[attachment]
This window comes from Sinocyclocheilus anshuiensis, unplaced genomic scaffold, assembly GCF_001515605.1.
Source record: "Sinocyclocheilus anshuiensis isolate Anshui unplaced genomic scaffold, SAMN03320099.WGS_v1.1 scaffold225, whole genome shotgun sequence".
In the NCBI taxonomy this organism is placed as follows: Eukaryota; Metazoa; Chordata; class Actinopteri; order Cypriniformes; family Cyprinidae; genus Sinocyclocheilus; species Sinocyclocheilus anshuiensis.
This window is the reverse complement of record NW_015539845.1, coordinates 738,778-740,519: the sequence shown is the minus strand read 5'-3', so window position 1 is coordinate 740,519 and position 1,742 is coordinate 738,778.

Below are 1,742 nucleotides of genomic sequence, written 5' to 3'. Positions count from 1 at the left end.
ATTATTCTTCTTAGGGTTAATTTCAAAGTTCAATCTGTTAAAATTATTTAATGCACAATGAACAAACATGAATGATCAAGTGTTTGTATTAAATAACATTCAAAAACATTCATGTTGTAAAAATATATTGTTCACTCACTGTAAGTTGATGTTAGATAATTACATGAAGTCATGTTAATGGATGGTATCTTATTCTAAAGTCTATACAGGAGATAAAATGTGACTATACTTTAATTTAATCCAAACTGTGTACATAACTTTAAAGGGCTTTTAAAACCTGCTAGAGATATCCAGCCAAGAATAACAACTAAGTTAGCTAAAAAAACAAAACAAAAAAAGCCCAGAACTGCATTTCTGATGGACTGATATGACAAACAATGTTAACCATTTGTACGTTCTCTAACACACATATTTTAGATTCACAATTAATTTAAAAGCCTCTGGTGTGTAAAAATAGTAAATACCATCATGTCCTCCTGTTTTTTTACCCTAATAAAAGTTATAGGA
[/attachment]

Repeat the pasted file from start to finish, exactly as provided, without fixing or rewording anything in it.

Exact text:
This window comes from Sinocyclocheilus anshuiensis, unplaced genomic scaffold, assembly GCF_001515605.1.
Source record: "Sinocyclocheilus anshuiensis isolate Anshui unplaced genomic scaffold, SAMN03320099.WGS_v1.1 scaffold225, whole genome shotgun sequence".
In the NCBI taxonomy this organism is placed as follows: Eukaryota; Metazoa; Chordata; class Actinopteri; order Cypriniformes; family Cyprinidae; genus Sinocyclocheilus; species Sinocyclocheilus anshuiensis.
This window is the reverse complement of record NW_015539845.1, coordinates 738,778-740,519: the sequence shown is the minus strand read 5'-3', so window position 1 is coordinate 740,519 and position 1,742 is coordinate 738,778.

Below are 1,742 nucleotides of genomic sequence, written 5' to 3'. Positions count from 1 at the left end.
ATTATTCTTCTTAGGGTTAATTTCAAAGTTCAATCTGTTAAAATTATTTAATGCACAATGAACAAACATGAATGATCAAGTGTTTGTATTAAATAACATTCAAAAACATTCATGTTGTAAAAATATATTGTTCACTCACTGTAAGTTGATGTTAGATAATTACATGAAGTCATGTTAATGGATGGTATCTTATTCTAAAGTCTATACAGGAGATAAAATGTGACTATACTTTAATTTAATCCAAACTGTGTACATAACTTTAAAGGGCTTTTAAAACCTGCTAGAGATATCCAGCCAAGAATAACAACTAAGTTAGCTAAAAAAACAAAACAAAAAAAGCCCAGAACTGCATTTCTGATGGACTGATATGACAAACAATGTTAACCATTTGTACGTTCTCTAACACACATATTTTAGATTCACAATTAATTTAAAAGCCTCTGGTGTGTAAAAATAGTAAATACCATCATGTCCTCCTGTTTTTTTACCCTAATAAAAGTTATAGGA